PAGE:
Distribution and publishing firm looks to grow stable of studios and projects

Deep Silver set for acquisition spree

European games giant Koch Media plans to seriously grow and ‘strengthen’ its development resource through new acquisitions.

Speaking exclusively to Develop, Dr. Klemens Kundratitz – CEO of the developer-distributor-publisher which runs the Deep Silver label – said he wants to “strengthen Deep Silver’s line-up of brands”.

Dr. Kundratitz told us that development deals will help the firm ride out the industry shift into digital distribution and casual gaming that has otherwise forced many publishers to reconsider their current business models.

Deep Silver and its parent Koch Media hopes to use both its global physical distribution business and digital distribution platforms as it signs new games and potentially buys studios.

“Our objective is to create great games that sell worldwide. We strive to achieve this by working closely with a vast network of like-minded development partners,” Dr. Kundretitz said.

“We have published and distributed over a hundred titles this way since 2003, including S.T.A.L.K.E.R.: Clear Sky, the X series, Sacred 2: Fallen Angel and recently Risen, the new RPG from Piranha Bytes.”

Deep Silver has provided a mixture of publishing, distributing and PR in various combinations for those titles from external developers, said Kundratitz.

“We think that combining all of these aspects leaves us a lot of freedom,” he stated.

“With this setup we are on one side able to cooperate with partners in different degrees but also to publish our own titles. With distribution we have an international expertise in every local European market for more than 10 years – we know how to bring a product to the customer.”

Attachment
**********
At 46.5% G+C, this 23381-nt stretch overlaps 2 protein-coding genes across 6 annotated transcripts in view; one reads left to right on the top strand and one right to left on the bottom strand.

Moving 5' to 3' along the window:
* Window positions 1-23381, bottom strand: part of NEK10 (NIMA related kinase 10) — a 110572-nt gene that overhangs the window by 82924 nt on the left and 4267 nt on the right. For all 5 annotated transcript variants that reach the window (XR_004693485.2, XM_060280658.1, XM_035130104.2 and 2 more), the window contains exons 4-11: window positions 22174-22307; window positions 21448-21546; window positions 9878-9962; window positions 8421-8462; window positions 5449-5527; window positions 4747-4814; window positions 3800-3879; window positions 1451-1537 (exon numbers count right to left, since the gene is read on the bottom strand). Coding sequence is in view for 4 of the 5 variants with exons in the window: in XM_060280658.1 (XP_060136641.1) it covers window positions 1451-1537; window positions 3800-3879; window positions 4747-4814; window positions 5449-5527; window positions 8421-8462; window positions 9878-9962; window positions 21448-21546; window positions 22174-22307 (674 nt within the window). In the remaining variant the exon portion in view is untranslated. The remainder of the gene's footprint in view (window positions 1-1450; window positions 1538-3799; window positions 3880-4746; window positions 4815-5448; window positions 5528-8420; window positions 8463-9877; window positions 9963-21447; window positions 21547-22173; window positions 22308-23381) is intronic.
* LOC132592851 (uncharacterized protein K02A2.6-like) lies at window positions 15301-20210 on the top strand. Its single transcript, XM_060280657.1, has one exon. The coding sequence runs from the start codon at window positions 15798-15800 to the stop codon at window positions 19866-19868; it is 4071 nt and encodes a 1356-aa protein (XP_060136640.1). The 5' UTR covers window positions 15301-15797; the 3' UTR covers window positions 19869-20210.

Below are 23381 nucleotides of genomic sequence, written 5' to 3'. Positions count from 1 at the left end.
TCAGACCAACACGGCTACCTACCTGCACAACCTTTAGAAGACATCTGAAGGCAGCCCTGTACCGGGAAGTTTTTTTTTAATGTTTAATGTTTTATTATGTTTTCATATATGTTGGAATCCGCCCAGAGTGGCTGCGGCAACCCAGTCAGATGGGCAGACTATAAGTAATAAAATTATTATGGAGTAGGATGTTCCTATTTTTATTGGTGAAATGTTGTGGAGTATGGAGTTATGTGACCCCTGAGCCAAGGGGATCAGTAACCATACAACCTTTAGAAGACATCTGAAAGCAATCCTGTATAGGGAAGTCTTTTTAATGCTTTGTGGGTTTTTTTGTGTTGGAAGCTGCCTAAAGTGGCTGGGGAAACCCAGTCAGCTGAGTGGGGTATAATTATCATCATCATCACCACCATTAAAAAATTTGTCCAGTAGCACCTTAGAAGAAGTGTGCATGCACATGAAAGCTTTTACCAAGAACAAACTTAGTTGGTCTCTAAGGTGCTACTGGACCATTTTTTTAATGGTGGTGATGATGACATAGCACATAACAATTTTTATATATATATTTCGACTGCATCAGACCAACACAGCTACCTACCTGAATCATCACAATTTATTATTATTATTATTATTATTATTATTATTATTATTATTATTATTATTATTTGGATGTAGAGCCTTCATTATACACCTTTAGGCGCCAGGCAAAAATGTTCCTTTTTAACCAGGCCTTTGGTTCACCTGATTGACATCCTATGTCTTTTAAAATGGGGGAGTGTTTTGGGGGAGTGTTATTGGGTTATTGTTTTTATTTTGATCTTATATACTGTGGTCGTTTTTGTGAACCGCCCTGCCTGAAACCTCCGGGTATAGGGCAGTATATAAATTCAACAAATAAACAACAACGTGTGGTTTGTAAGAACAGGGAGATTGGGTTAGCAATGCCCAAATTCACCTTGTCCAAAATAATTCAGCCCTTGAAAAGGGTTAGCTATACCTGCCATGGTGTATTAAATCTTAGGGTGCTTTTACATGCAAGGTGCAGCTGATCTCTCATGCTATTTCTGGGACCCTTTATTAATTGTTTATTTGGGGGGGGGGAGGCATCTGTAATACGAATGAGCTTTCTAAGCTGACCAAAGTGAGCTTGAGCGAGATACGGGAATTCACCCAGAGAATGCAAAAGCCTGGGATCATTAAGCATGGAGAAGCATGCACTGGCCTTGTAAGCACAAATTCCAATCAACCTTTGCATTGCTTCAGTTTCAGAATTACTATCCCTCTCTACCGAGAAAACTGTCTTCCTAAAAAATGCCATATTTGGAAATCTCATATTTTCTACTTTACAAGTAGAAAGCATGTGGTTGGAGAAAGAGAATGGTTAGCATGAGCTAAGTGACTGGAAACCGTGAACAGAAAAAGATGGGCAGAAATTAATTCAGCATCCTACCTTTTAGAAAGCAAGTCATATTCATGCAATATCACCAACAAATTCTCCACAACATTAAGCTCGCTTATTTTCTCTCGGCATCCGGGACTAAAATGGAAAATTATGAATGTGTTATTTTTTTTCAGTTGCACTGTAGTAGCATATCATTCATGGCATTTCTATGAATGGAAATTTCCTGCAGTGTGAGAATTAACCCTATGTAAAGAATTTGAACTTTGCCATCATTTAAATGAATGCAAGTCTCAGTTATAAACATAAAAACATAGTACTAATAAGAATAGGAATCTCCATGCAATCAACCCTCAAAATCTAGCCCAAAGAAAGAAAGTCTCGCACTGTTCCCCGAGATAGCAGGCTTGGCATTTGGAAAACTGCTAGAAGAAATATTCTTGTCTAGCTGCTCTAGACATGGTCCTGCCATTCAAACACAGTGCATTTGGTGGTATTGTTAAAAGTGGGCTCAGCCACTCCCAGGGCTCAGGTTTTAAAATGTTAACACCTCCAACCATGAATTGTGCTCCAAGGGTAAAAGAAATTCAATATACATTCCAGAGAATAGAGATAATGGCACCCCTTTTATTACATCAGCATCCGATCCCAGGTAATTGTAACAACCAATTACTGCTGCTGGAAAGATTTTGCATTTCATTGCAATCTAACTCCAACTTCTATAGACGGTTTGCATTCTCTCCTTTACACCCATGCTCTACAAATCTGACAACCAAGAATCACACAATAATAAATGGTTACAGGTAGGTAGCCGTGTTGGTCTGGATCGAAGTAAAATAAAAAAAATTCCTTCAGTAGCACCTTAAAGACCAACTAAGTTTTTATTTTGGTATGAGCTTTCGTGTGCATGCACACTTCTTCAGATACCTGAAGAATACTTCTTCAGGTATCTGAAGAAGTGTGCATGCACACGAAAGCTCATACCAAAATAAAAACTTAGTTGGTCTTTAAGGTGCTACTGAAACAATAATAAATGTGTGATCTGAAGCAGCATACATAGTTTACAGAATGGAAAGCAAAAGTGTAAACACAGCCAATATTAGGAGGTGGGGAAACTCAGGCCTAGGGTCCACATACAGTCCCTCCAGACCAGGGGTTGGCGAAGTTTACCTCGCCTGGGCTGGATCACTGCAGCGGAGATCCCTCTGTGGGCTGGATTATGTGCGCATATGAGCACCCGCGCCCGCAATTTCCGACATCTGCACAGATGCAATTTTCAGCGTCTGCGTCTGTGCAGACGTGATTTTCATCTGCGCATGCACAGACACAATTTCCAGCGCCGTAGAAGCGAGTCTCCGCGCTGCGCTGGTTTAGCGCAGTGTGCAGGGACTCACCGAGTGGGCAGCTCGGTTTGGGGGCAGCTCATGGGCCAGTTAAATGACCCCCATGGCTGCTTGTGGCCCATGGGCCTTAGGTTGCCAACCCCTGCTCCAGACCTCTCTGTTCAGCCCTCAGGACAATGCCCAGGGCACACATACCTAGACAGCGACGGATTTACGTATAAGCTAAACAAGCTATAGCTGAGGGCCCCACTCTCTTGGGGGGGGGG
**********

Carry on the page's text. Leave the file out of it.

Looking to the future, he added: “We plan to strengthen our publishing business with our own brands. We have started that already with titles like Risen and Cursed Mountain, but will expand these activities in the future.

“Having our own brands allows us to compete as an independent publisher in the games market where the distribution is declining due to the growing online business,” he said.

Kundratitz said the fast changing relationships between publishers and developers were forcing many companies used to handling physical distribution of games to rethink their studio relations.

“While in past years it was possible to allow for errors on both sides, today it is absolutely important to stay in budget, in time and within the expected quality,” he said.

“With budgets for multi-platform titles growing ever bigger and game development growing ever more complex, a publisher has to keep a very sharp eye if the developers stays within the given and agreed timeframe.”

But Kundratitz said views on both sides need to be kept in check as developers start thinking more like publishers and publishers become more sensitive to developers’ needs.

“For instance during development these days, marketing will have a much bigger influence on the creation of a game to assure its marketability,” he said.

“Having a fair relationship with developers is very important to us. Only if both sides have the feeling that this is a mutually beneficial relationship can a quality product be conveyed to the customer.”

With the burgeoning online and social gaming markets and increasing consumer access to digital distribution, Dr. Kundratitz also said the firm is looking towards download-only and games with added DLC.

“These developments are nothing to get nervous about. Rather they are a natural development with ever growing broadband capacities available today. DLCs can extend the life span of a product with keeping the interest of customers, media and potential buyers in a game,” he said.

“Free or paid DLCs, as Bioware shows with Mass Effect 2, can be used to bind buyers to a product for a longer time period. We should face these developments and see how we can use them for our own business. It’s necessary to be prepared in time.”

In all, Deep Silver wants to work with developers in order to take advantage of the expanding market for casual, online and triple-A video games.

“While in the 90s gaming was limited to a selected few, nowadays everyone can play everywhere, anytime. The appeal and acceptance of games as a leisure activity has grown in the general public,” said Kundratitz.

“Be it at home on the desktop PC, through the use of consoles in the living room, on the go through portable consoles or the iPhone our through apps on Facebook – everyone can find their own way of playing games.”

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